Key areas of focus: Interesting solos for funk band. Solid high notes (tuning) and altissimo.
    Amount of time you can dedicate: 30 mins 5 times a week.
    Cheers Boss.

    • Jay
      November 11, 2015

      Just sent this to you. Hope it helps.

      • Dionne
        November 12, 2015

        Thanks Jay, your reply is really detailed and helpful – great to have a routine set out on paper so no excuses. I’m certain it will help me. Cheers.

  3. Gordon
    November 12, 2015

    Instrument: Tenor Sax
    Your goal: Answer this question more easily? :) Probably similar to Dionne; focus is on improvising, ideally like Cannonball Adderley!
    Key areas of focus: Play really “well in the swing” in pieces like Milestones, Justine, Joshua, Impressions which demand swung quavers at 200-150 bpm. I’m not sure if I’m tounging, or even if I should be at that speed.
    Amount of time you can dedicate: 15 mins-1 hour, 3-6 days per week

    Many thanks


    • Jay
      November 14, 2015

      Just sent a PDF to you Gordon. Hope it helps. All the best. Jay

  4. Christine
    November 13, 2015

    Instrument Alto Sax
    My goal – be a versatile band/orchestral/jazz player
    key areas of focus – tone and tuning
    amount of time – a lot
    Thank you

    • Jay
      November 14, 2015

      On its way to you Christine. Hope it helps.

  5. Gordon
    November 17, 2015

    Hi Jay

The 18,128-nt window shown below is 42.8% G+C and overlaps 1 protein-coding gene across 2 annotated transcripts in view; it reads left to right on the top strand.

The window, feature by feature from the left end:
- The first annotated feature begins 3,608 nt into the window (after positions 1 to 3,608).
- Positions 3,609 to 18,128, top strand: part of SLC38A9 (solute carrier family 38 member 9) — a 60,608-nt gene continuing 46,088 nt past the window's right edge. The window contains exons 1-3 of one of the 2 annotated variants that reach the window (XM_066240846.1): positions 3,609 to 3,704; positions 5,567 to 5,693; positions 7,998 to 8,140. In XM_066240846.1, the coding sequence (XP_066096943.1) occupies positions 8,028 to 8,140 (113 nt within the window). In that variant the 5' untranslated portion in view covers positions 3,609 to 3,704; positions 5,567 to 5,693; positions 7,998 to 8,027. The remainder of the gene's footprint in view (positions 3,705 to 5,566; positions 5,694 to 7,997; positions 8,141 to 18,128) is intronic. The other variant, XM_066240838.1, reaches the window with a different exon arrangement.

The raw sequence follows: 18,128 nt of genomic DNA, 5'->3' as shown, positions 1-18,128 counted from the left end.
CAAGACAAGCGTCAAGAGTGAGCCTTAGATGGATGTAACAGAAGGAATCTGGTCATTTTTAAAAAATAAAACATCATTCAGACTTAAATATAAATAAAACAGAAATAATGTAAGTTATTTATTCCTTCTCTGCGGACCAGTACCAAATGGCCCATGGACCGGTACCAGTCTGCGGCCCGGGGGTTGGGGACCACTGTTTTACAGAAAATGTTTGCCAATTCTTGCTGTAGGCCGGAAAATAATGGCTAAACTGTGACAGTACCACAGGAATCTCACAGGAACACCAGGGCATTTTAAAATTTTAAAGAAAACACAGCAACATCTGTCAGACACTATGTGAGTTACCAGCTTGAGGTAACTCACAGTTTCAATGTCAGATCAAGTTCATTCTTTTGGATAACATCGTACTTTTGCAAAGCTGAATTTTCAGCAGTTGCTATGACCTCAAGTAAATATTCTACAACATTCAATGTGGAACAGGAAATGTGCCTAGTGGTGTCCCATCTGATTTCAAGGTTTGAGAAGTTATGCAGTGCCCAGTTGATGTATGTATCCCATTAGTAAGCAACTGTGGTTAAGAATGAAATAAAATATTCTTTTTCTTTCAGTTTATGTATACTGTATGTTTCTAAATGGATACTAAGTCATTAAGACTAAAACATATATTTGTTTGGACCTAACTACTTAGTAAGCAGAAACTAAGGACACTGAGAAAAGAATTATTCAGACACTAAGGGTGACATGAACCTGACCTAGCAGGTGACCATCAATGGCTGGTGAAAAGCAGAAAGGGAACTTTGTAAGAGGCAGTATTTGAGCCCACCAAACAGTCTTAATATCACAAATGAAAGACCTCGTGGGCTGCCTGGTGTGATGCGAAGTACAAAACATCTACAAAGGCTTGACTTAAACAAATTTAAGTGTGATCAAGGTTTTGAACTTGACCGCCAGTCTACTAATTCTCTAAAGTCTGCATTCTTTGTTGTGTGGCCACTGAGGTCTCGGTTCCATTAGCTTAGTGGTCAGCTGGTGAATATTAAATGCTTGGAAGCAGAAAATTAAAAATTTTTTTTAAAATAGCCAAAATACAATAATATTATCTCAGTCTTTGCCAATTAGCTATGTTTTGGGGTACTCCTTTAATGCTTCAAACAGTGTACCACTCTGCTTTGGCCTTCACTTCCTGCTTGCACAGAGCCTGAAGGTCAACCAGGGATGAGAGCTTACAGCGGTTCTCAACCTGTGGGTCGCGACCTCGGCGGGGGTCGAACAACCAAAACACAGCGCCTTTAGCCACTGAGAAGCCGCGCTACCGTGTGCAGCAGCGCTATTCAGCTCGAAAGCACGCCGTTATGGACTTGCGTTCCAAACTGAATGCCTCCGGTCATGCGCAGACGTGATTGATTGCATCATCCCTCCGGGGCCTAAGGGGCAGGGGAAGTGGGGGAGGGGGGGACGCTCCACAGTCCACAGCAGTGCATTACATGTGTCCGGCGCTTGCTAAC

Many thanks for the practice schedule you sent me. There are definitely things I neglect in practice and will build in (transposing, long notes etc)

    BTW… What does practicing with just the mouthpiece do? What does overtone practice do?

    Your “10 steps” guide was also very useful. I still can’t read music… another to-do!

    Thanks for all the help!


    • Jay
      November 19, 2015

      Hi Gordon.

      Mouthpiece only is great for expanding embouchure and working on tone. It helps to understand how the air is channeled through the mouthpiece to create different frequencies. This will lead to easier low notes, fuller mid range and clearer/more in tune high notes. Overtones is a great way to develop tone as it explores the frequencies within each note. The more overtones you get, the better you will sound (in basic terms!) I did a short playalong video here

      I have plenty of tips on my membership site so look out for that when it opens up again or feel free to ask any other questions.